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MediaWiki is a free software suite (system) which is for wikis, i.e. WWW-based systems for collaborative development of interlinked documentation. More simply put, it provides a web site with content which the users can modify via their browsers. It was originally developed to run Wikipedia; it is now freely available, and many other wiki sites (including Citizendium) use it.

Technical concepts


Information in MediaWiki is organized into pages, which are the basic large-scale units of information. A page is roughly equivalent to a file in most operating systems. A page is a somewhat richer object than a plain file in these systems, because it has a history which is an integral part of it; the history records every single change made to a page, along with the identity of the person who made the change.

A WikiMedia page has nothing to do with pages in popular editors such as Microsoft Word, or the physical sheets of paper which are the progenitors of pages in editors. It has more of a connection to the concept of 'page' in the WWW, where it again means an integral unit of data - although without the additional 'history' semantics which the 'page' object has in MediaWiki.


MediaWiki uses a particular kind of markup - i.e. syntax for doing certain things. To link to another page (e.g. "foo"), a user needs to write [[foo]]; to produce text in bold font, it is necessary to write '''foo''', etc.

Note that is a totally different markup syntax from that used elsewhere, in particular HTML (the markup syntax used for WWW pages), and the syntax used by SMF, the most popular software suite for running online forums (which is about as ubiquitous in forums as MediaWiki is in wikis).


All the pages in a wiki are generally grouped into namespaces. E.g. "User:" pages are one namespace, "User_talk:" pages are another, "Talk:" pages are a third, and "Image:" is another. Depending on how the MediaWiki installation has been customized, there are about 20 all told, generally in pairs: "<foo>:" and "<foo>_talk:".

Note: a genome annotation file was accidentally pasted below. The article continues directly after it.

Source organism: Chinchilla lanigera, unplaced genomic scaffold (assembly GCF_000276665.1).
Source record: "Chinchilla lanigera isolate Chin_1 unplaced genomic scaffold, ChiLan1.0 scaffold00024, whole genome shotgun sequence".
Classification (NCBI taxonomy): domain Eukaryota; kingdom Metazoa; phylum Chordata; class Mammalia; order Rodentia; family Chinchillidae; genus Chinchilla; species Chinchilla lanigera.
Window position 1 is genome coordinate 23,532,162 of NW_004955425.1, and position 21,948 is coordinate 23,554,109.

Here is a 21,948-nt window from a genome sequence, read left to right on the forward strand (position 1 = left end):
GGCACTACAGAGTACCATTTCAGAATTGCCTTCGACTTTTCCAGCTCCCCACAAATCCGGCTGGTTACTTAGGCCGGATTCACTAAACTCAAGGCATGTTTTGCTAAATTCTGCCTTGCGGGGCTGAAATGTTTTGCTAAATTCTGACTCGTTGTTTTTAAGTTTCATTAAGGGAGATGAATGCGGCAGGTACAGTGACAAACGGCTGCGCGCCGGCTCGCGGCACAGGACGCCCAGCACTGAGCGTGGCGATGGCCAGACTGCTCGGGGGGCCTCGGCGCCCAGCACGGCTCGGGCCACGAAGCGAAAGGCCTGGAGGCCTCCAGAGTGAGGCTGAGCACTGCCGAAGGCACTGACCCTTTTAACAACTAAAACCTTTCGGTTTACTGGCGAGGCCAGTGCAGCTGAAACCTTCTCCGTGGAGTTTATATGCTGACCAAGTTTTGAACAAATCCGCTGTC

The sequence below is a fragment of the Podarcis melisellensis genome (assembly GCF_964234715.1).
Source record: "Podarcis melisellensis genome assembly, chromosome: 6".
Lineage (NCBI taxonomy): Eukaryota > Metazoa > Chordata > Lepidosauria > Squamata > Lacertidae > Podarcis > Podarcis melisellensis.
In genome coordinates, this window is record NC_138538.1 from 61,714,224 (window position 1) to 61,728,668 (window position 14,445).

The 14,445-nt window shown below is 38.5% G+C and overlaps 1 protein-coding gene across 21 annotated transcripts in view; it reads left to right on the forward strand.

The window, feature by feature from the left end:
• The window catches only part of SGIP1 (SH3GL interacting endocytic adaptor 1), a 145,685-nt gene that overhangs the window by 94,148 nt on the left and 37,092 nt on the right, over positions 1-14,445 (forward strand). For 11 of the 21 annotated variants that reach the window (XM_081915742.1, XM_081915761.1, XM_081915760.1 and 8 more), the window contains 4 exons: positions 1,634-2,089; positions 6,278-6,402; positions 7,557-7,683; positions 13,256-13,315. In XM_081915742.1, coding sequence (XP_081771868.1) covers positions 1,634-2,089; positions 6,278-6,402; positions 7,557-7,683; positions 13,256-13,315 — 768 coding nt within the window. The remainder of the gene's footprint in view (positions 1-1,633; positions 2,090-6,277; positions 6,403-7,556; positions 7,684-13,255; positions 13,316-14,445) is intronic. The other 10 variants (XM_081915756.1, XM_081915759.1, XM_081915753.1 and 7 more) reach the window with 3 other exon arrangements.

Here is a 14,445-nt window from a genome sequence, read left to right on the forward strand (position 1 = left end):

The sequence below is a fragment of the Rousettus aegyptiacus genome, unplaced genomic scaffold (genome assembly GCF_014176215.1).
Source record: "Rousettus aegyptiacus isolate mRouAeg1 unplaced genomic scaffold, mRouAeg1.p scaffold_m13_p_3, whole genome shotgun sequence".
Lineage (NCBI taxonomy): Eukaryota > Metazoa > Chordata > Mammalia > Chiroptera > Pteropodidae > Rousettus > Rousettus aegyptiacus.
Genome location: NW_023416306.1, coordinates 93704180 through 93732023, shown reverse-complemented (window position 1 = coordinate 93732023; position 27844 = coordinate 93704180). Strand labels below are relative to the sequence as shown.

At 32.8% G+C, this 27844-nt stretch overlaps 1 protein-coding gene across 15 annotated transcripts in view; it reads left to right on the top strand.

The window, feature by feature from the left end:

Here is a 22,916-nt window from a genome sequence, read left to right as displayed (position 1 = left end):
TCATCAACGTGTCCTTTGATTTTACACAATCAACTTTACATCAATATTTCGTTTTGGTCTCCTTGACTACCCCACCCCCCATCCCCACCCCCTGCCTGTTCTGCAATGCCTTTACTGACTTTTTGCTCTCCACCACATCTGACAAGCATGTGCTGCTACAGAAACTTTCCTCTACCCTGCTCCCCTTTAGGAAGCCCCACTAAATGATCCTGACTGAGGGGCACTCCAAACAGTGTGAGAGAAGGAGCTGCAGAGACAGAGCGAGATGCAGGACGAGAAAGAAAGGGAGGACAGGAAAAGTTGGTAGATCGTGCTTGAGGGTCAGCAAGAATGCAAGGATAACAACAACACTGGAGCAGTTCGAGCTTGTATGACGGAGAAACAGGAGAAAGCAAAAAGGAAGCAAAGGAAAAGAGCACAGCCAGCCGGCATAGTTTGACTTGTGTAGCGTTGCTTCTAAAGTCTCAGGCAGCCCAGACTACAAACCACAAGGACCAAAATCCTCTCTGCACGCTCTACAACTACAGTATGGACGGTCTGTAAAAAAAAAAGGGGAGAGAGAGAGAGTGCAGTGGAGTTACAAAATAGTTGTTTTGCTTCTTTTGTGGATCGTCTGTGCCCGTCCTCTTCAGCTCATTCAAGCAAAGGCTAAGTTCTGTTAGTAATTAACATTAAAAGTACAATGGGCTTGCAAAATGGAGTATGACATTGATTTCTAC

The end of the name of a namespace is usually delineated with ":" (see examples above), and the full name of a page in a Wiki is <namespace>:<page>, e.g. "Talk:Hokusai". The main namespace is special - a pagename with no "<namespace>:" refers to a page in the main namespace.

Note that "foo:name" and "bar:name" refer to separate pages, so [[User:Test]] and [[Talk:Test]] take you to separate pages.


Templates are a way of putting commonly used groups of MediaWiki and HTML markup in a page, and including those sequences (via a process called transclusion, which includes the contents of those pages on the pages which refer to the template). In MediaWiki markup, when a template is used, the reference to it looks like {{foo}}.


A subpage is basically an ordinary MediaWiki page with a "/" in its title. Subpages, which have names of the form "Foo/Bar", are associated with a particular top-level page with the name consisting of the part of the name before the "/" (in this example, "Foo").

Other than being related to a particular top-level page, there is little difference in how they are handled by MediaWiki. (See this page for more details.


The original software running Wikipedia was called UseModWiki, developed by Clifford Adams. This was adapted in 2001 by Adams from the original CamelCase-style wiki links, like this:


to support the current linking standard of two square brackets, like this

[[United States of America]]

later on in 2001, Magnus Manske rewrote the software in order to support a MySQL backend. Some months following that, Lee Daniel Crocker again rewrote the software, and it took on the form it largely continues to have today.[1] The software was not named "MediaWiki" until 2003.


  1. As a point of trivia, it is interesting to note that both Manske and Crocker were active participants in Nupedia as well as Wikipedia.